Woodward, George A. Woodward was born at Wilkes-Barre, Pennsylvania, February 14, 1835. His parents were George W. (formerly chief justice of Supreme Court of Pennsylvania) and Sarah Elizabeth (Trott) Woodward. He received his B.A degree at Trinity College in Connecticut, 1855 (honorary M.A. degree, 1895). He married Charlotte Treat Chittenden, February 14, 1867. He was admitted to the bar and engaged in the practice of law at Milwaukee, Wisconsin, where he was City Attorney, 1858-59. He later practiced law at Philadelphia.
He entered the military on May 27, 1861 as Captain of the 2nd Pennsylvania Reserves. He was promoted to Major, April 2, 1862, to Lieutenant Colonel September 25, 1863, and to Colonel December 4, 1863. He was honorably mustered out of the Volunteer Service on July 20, 1866.
He was appointed Lieutenant Colonel, 45th United States Infantry, July 28, 1866. He transferred to the 14th United States Infantry on March 14, 1869. He was appointed Colonel of the 15th United States Infantry on January 10, 1876. He retired from active duty on March 2, 1879, and was advanced to the rank of Brigadier General on the retired list by the act of April 23, 1904.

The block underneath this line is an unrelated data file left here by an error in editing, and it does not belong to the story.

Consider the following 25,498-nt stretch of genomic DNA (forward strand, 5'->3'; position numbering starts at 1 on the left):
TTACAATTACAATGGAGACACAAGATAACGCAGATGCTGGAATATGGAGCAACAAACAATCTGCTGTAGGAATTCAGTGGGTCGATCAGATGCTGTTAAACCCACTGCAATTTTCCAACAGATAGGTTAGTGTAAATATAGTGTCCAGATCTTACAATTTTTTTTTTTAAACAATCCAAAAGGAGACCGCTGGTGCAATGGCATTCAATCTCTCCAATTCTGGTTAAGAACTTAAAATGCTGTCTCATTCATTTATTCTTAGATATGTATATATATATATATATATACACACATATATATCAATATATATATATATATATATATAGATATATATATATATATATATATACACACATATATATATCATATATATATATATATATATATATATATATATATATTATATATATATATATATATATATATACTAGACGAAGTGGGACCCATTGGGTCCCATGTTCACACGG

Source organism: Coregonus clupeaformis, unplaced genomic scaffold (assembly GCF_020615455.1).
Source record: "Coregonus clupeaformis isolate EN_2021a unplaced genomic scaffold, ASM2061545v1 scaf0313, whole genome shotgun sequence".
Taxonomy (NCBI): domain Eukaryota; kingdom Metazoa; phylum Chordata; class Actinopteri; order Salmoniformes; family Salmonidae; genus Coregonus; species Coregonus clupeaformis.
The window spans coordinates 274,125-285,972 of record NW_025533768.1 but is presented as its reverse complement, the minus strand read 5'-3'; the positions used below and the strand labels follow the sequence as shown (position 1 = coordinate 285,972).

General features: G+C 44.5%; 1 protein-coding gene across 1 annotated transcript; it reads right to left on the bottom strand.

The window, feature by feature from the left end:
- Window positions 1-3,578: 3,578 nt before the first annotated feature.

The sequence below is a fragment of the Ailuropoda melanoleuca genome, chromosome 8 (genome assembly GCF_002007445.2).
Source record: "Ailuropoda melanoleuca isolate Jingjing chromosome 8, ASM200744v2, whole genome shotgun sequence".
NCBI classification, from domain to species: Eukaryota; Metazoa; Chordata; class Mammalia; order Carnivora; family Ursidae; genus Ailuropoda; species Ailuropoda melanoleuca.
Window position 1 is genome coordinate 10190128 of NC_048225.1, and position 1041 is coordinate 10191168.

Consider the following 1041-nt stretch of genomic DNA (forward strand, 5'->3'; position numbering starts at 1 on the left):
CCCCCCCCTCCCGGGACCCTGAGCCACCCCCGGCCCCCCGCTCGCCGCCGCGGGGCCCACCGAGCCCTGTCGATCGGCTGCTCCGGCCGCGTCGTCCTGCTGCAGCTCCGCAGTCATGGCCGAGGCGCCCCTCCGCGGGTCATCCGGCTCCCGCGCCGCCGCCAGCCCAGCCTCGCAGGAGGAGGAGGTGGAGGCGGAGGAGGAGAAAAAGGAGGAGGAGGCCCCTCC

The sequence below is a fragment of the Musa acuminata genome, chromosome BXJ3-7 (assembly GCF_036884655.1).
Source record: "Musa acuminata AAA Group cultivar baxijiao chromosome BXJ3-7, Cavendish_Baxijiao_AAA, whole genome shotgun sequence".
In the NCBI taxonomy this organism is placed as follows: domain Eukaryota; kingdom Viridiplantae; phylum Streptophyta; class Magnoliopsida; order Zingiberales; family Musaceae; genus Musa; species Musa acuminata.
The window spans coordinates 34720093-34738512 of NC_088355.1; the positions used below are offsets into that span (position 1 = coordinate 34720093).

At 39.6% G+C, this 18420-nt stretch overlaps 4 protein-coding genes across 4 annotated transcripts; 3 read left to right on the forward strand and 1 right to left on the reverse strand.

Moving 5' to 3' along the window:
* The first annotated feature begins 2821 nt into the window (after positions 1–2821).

He was breveted Colonel, March 2, 1867 for the battle of Gettysburg. He participated in the campaigns of the Army of the Potomac. He was wounded and taken prisoner at the battle of Glendale, Virginia, June 30, 1862. He participated in the battle of Gettyburg as a Lieutenant Colonel commanding a regiment.
After entering the regular service, he served in Kentucky, Tennessee, Dakota, Wyoming, Nebraska and Utah.
He was a member of a Philadelphia firm which published military and naval books, 1879-87, editor of United Service Magazine during the same period. He was an Episcopalian and a Democrat.
He died December 22, 1916 and was buried with full military honors in Section 1 of Arlington National Cemetery. His wife, Woodward, Charlotte Treat Crittenden (1841-1903), is buried with him.
Michael Robert Patterson was born in Arlington and is the son of a former officer of the US Army. So it was no wonder that sooner or later his interests drew him to American history and especially to American military history. Many of his articles can be found on renowned portals like the New York Times, Washingtonpost or Wikipedia.
Reviewed by: Michael Howard